Rebranding the Gusto web app required our small team to refactor dozens of React components, hundreds of pages, as well as update our type styles, icons, illustrations, and fonts. With this project we finally established the Design Systems team as being one of the fastest and most progressive teams at Gusto. And we built something rather lovely in the process, too.
I decided that my first task was to break down this enormous project into its constituent parts as it was clear that we needed to do a bit of project management up front. For example, we needed to answer a lot of questions:
- Which components in our library should we refactor?
- Were there any particularly nasty hacks on top of our components and were there components that we should avoid refactoring entirely?
- What illustrations did we need to redesign?
- And which features in the application should we tackle first, and in what order should we tackle them?
I created a Notion doc to organize our thoughts and communicate to other teams about the project, a Figma doc that would contain screenshots of our current UI so that we could discuss how to tackle things, and an Asana board that broke down the project into specific tasks such as
Our team decided on a lot of process issues right out of the gate: no stand-ups each day, and no pointing of each task. We would just take whatever task was at the top of the pile and tackle it as best as we could, working as detectives solving a crime. It was wonderful and we were immensely productive because of this.
After organizing things it was clear that we should focus on updating the Component Library first. This is a separate repo that contains all of our core styles and shared React components such as buttons, forms, etc. However we needed to compare the old design to the new one to understand the relationships between components. It was here that the Figma doc and the old Gusto UI Kit became particularly useful:
Thanks to the old UI Kit we could see everything that we needed to do to break up the new designs and apply them to the components in the Library (one task might involve updating the text weight of component X or the background color of component Z).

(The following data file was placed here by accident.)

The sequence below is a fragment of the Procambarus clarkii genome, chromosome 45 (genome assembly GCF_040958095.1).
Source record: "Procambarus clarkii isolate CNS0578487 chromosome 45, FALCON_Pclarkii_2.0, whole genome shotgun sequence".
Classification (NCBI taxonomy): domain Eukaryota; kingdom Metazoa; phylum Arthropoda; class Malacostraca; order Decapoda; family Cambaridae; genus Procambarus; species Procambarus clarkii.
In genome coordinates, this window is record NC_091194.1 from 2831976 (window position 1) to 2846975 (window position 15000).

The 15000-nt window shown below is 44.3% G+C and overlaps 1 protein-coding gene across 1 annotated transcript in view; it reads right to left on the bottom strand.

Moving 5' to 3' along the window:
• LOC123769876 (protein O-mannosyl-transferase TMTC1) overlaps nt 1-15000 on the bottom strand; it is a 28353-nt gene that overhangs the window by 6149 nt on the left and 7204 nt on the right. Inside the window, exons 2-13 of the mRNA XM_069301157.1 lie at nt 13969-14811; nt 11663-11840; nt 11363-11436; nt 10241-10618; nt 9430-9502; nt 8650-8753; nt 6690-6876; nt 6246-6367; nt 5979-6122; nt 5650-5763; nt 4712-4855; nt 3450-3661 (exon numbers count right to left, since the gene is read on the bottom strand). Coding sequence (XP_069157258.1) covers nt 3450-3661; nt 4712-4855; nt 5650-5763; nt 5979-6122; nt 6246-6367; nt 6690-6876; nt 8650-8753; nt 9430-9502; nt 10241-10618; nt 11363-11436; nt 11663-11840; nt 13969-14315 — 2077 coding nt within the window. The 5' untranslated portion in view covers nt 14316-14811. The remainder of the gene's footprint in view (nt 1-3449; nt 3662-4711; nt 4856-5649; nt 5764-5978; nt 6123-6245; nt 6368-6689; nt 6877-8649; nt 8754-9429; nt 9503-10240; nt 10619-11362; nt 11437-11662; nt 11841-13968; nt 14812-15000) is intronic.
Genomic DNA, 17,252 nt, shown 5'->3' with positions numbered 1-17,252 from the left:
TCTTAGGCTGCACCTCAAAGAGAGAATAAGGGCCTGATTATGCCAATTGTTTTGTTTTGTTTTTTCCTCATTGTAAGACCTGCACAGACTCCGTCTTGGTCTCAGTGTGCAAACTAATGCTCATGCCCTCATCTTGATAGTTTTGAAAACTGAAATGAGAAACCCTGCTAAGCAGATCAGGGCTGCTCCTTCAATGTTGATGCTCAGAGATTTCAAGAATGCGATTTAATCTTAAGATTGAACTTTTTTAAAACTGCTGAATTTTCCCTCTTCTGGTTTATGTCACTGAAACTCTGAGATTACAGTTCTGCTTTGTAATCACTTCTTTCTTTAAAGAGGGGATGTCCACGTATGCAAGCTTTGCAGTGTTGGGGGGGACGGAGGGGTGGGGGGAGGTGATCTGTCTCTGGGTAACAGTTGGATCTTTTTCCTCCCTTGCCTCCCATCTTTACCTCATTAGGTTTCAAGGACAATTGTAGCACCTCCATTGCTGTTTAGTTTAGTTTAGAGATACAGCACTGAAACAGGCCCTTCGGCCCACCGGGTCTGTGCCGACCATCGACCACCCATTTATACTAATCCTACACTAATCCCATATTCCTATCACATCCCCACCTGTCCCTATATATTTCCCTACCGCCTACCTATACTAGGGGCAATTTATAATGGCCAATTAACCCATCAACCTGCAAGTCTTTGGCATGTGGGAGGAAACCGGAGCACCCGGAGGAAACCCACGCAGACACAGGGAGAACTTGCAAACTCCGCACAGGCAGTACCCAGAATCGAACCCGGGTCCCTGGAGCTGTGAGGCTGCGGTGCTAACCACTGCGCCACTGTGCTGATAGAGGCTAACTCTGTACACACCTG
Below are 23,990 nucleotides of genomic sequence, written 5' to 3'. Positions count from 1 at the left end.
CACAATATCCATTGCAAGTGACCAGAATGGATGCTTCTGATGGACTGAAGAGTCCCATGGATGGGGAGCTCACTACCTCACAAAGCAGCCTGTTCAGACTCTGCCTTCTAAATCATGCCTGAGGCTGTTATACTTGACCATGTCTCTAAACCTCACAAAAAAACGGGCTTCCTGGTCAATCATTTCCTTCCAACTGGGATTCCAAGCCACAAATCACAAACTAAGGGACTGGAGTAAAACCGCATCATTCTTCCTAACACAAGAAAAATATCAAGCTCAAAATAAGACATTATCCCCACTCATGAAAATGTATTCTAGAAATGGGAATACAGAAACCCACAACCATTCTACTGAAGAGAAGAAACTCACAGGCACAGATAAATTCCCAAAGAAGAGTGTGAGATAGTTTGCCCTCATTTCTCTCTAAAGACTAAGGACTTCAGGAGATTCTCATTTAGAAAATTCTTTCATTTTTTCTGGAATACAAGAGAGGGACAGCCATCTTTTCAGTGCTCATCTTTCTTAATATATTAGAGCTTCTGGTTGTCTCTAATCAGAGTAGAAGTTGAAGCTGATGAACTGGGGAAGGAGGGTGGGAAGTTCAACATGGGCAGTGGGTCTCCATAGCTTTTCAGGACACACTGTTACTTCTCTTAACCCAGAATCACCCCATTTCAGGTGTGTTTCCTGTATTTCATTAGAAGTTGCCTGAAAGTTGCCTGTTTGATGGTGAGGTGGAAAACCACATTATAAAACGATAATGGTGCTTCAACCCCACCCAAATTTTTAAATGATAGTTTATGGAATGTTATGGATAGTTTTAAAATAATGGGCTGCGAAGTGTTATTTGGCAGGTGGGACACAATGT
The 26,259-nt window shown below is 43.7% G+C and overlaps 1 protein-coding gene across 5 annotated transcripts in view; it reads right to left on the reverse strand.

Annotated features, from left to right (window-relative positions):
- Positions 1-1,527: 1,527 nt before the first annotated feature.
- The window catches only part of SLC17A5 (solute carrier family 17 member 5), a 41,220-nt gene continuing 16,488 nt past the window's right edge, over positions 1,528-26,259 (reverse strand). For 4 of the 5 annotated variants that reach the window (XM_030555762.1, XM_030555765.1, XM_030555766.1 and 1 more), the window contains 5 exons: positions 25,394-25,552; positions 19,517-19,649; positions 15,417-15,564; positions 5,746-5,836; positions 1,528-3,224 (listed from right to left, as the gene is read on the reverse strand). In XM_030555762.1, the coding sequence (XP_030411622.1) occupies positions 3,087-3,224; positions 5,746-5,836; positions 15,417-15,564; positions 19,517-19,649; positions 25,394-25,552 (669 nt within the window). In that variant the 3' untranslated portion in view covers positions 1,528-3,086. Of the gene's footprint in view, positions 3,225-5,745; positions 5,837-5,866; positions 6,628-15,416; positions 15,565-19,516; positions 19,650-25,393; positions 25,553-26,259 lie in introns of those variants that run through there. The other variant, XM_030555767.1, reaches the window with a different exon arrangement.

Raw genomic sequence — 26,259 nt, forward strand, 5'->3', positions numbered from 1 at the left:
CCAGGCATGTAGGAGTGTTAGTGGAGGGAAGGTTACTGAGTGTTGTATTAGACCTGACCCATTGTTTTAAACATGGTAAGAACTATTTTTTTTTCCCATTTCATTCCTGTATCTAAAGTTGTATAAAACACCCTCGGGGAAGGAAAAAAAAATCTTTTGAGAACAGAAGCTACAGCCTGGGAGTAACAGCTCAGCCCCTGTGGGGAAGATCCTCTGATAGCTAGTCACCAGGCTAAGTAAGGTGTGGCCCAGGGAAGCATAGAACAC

However! I also realized early on that this Figma doc would effectively become the second version of UI Kit—as we settled on the design of each component we could create a symbol in Figma and use these colors, type styles, and symbols as the building blocks.
Designers and engineers could then quickly reference which components and assets exist; from fonts and icons to illustrations and component mockups.
Our goal was to outline how designers and engineers can use these assets to their advantage without having to build new things all the time. And during the brand refresh we made a ton of improvements along the way such as using tabular lining figures in tables to aid legibility, or improving the color contrast of text elements.
So in Figma we detailed some of these new design improvements, too:
Building the components
Just before the brand refresh we had set up our Component Docs to use Styleguidist so that we could see how our React components would be rendered. This let us update a number of components swiftly and predictably throughout every feature in the app.
Here’s an example of the Button component in our Component Docs:
Along the way we decided to audit and remove a number of similar components as well as updating the typesetting, colors, and illustrations of these core components. We also had to ensure that any changes we made to the Library wouldn’t break anything in our primary web application.
That was the real difficulty of this project: there were so many custom components and older parts of the app that were not in React at all and so although many pages would simply inherit styles and components from the Library, we still had to refactor dozens of pages to make sure that they were using the correct components and design patterns.
One of the features we improved was the Payroll flow which allows customers to pay their employees and is perhaps the most essential feature of the Gusto web app:
However, by this point only a sliver of the work had been complete since our job was then to move onto the web app itself and refactor or deprecate dozens of components that didn’t meet our standards or were off-brand. We deleted thousands of lines of code, improved the accessibility of every page by fixing the markup, and removed thousands of lines of CSS that were unused or no longer necessary.
This led to our documentation being more concise and easily understood by our engineering team as they no longer had to learn about the 5 modal components or 6 different types of alerts.
For the Reports page shown below we eliminated inconsistent illustration styles, improved the typographic hierarchy to make the interface more scannable, and updated our
Card component so that it can be used by any other team at Gusto. Not to mention the fact that we consolidated six different icon styles and updated the color palette along the way. Phew.
The exciting thing about this project is that it was the first of the newly formed Design Systems team and it was considerably successful. A while back I also wrote about what this brand refresh means to me and what I learned along the way, but these are the highlights:
- We met the brand refresh project deadline
- Refactored every page in the application
- Improved accessibility of our core components
- Deleted thousands of lines of code that was no longer useful
- Improved the documentation for engineers and designers
- Built a solid foundation for future design system projects